Hormonal Contraception and HIV: Weighing the Evidence and Balancing the Risks
An article in yesterday's New York Times by Pam Belluck suggesting that injectable contraceptive use might double the risk of HIV transmission among women and their partners sent a wave of anxiety through the global public health community. The story is based on a study conducted in Africa by Renee Heffron and her colleagues and published online this week in The Lancet. Heffron's study suggests that HIV-negative women using injectable contraception might face a two-fold risk of acquiring HIV from their infected partners, and that HIV-positive women using injectable contraceptives may be twice as likely to pass the virus on to their uninfected partners.
The Heffron study also found that pregnancy doubled women's risk of HIV infection, underscoring the complex interplay of sexual and reproductive health.
If the findings on injectable contraceptives are confirmed through further research, the implications are profound. Women make up 60 percent of those infected with HIV in sub-Saharan and are highly vulnerable to HIV infection for a range of economic, social, and biological reasons. Women are simultaneously at high risk of death and disability from complications of pregnancy and unsafe of abortion. Ending the spread of HIV, filling the unmet need for contraception, and preventing the large number of unintended pregnancies in Africa are critical and highly-intertwined global health goals which, if reached, would save millions of lives and dramatically improve prospects for women and children.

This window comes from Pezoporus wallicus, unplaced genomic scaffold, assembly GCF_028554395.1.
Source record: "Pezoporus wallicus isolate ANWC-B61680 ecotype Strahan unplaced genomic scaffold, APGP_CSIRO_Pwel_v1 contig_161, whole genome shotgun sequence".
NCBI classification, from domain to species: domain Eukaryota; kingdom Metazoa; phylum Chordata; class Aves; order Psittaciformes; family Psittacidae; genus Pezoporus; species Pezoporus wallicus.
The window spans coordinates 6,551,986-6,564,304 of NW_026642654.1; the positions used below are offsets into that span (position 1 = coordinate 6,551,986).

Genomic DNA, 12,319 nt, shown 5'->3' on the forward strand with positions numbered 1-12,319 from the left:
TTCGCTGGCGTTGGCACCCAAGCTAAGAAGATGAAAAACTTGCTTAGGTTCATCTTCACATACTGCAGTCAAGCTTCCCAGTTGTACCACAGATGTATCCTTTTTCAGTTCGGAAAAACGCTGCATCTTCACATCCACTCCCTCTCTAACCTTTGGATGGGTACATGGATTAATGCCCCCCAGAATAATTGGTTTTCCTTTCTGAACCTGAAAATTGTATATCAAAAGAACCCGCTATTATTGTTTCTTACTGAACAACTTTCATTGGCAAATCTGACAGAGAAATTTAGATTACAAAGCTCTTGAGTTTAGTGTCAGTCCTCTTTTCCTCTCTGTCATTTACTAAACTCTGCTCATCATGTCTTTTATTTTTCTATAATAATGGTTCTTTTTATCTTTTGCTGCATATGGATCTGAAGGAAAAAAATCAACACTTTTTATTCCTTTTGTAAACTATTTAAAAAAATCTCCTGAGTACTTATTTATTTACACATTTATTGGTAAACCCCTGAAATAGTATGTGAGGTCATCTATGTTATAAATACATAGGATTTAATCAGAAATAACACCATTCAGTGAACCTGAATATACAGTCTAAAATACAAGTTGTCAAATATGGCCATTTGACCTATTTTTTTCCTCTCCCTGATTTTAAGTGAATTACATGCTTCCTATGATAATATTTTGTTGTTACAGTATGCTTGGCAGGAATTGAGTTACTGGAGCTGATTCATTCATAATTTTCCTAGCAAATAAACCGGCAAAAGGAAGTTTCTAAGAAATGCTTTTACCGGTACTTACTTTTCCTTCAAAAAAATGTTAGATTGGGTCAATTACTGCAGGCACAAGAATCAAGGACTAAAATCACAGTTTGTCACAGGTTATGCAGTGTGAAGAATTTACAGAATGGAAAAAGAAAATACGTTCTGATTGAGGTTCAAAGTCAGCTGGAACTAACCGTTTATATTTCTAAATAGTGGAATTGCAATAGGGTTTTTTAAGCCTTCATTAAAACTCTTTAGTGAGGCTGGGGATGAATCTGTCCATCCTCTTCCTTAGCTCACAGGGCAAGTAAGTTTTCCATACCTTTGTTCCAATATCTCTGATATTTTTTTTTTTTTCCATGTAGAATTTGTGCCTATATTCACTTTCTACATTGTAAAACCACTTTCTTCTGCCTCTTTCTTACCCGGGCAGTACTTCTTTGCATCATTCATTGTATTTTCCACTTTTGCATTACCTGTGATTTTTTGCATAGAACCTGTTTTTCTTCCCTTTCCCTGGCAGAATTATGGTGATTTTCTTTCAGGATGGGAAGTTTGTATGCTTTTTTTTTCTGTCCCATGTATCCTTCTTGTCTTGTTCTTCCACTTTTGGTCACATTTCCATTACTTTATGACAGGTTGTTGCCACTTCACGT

Remove injectable contraceptives from this mix and the picture becomes rather bleak. “The injectable birth control shot has revolutionized women’s access to modern contraception in developing countries," said Latanya Mapp Frett, Vice President-Global, of Planned Parenthood Federation of America. "This method allows women with infrequent access to health centers to prevent unintended pregnancy, thereby reducing rates of complicated pregnancies, unsafe abortion and maternal death. We need to seriously weigh the evidence before restricting women’s access to this life-saving resource.”
As the Times noted, the World Health Organization (WHO) plans to convene a meeting in January 2012 to review the Heffron study in light of existing evidence and examine the meaning of these findings for delivery of health services.
The possibility that one proven and highly effective health intervention--injectable hormonal contraception--is exacerbating another public health crisis is of course cause for deep concern, and raised reasonable questions among advocates as to why WHO would wait until January to convene a meeting on these issues, and whether distribution of injectable contraceptives should be halted immediately.
Experts say: "Not so fast."